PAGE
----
The Dolphins thought they had their man again, and he turned them down.
Nick Caserio, the Patriots’ director of player personnel, was offered the Dolphins’ general manager job Saturday but ultimately decided to stay in New England, the Miami Herald has confirmed.
A league source knowledgeable with the Patriots’ dealings said Caserio earned on the low end of the wage scale for his position — and presumably parlayed the Dolphins’ offer into a raise or an outright promotion.
His decision a bitter rebuke for a team that already had one finalist — Ray Farmer — pull out of the running because of concerns over the team’s power structure. It’s unclear why Caserio declined the job after sitting with Stephen Ross for two interviews in the span of 36 hours.
Some around the league question how serious Caserio ever was about actually joining the Dolphins.
Regardless of the why, here’s the reality: Brian Gaine, Lake Dawson and Dennis Hickey are apparently the only three left in the running.
From that group, Ross will likely pick one to be the team’s next GM.
Ross logged long hours at the team’s Davie headquarters Saturday, interviewing Caserio, Dawson and Hickey a final time.
Gaine, the Dolphins’ assistant general manager, got the chance to make his closing argument the night before.
Short of a last-minute dark-horse candidate entering the fray, one of those three men will get the job. They all have something in common: None has been a general manager before.
Dawson, the Titans’ vice president of player personnel, also was a finalist for the Tampa Bay Buccaneers’ GM job, which went to another Miami candidate, Jason Licht.
Hickey was never really in the running for that position, even though he has spent 18 seasons with Tampa Bay, including the past three as director of player personnel. It was unclear before Saturday if Hickey was a finalist in Miami, but a strong initial interview got him a second look.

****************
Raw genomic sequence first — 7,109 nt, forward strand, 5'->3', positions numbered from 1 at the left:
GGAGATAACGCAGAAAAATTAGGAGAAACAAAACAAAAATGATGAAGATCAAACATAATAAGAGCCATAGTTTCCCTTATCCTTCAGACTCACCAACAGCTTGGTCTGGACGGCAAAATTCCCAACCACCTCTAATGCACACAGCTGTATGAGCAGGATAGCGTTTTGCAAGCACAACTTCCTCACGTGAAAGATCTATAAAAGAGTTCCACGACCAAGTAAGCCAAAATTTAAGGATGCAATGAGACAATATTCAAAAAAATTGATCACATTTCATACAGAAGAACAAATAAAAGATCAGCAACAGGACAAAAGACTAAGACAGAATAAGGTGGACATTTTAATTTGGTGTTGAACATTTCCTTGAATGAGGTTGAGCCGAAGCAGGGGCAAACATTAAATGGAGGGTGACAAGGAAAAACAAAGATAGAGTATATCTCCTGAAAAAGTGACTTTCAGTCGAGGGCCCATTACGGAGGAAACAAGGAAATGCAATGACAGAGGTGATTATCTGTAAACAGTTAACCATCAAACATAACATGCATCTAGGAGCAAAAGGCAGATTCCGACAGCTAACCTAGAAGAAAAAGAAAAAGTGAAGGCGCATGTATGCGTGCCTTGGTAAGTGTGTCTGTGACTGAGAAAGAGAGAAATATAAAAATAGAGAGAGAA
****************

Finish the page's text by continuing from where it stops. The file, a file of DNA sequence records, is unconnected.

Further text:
And now, it is becoming likely that the Dolphins — who have interviewed seven external candidates and targeted a handful more — will end up promoting from within. Gaine has spent the past six seasons with the club, and led its contingency last week during Senior Bowl activities in Mobile.
The Dolphins, who parted ways with Jeff Ireland nearly three weeks ago, will be the last team to make a major hire this offseason.
Seven franchises have changed head coaches in recent weeks; the Buccaneers were the only other team that needed a new general manager.
Whoever gets the job will inherit a talented, yet incomplete roster. Priority No. 1 will be to rebuild an offensive line that allowed a team-record 58 sacks a year ago. Mike Pouncey is the only opening-day starter assured of returning.
And while the Dolphins will have some $30 million in salary cap space at their disposal, they also have 14 players set to become unrestricted free agents. That includes 10 who either started or were expected to start games for the team this year.
Miami Herald sportswriter Armando Salguero contributed to this report.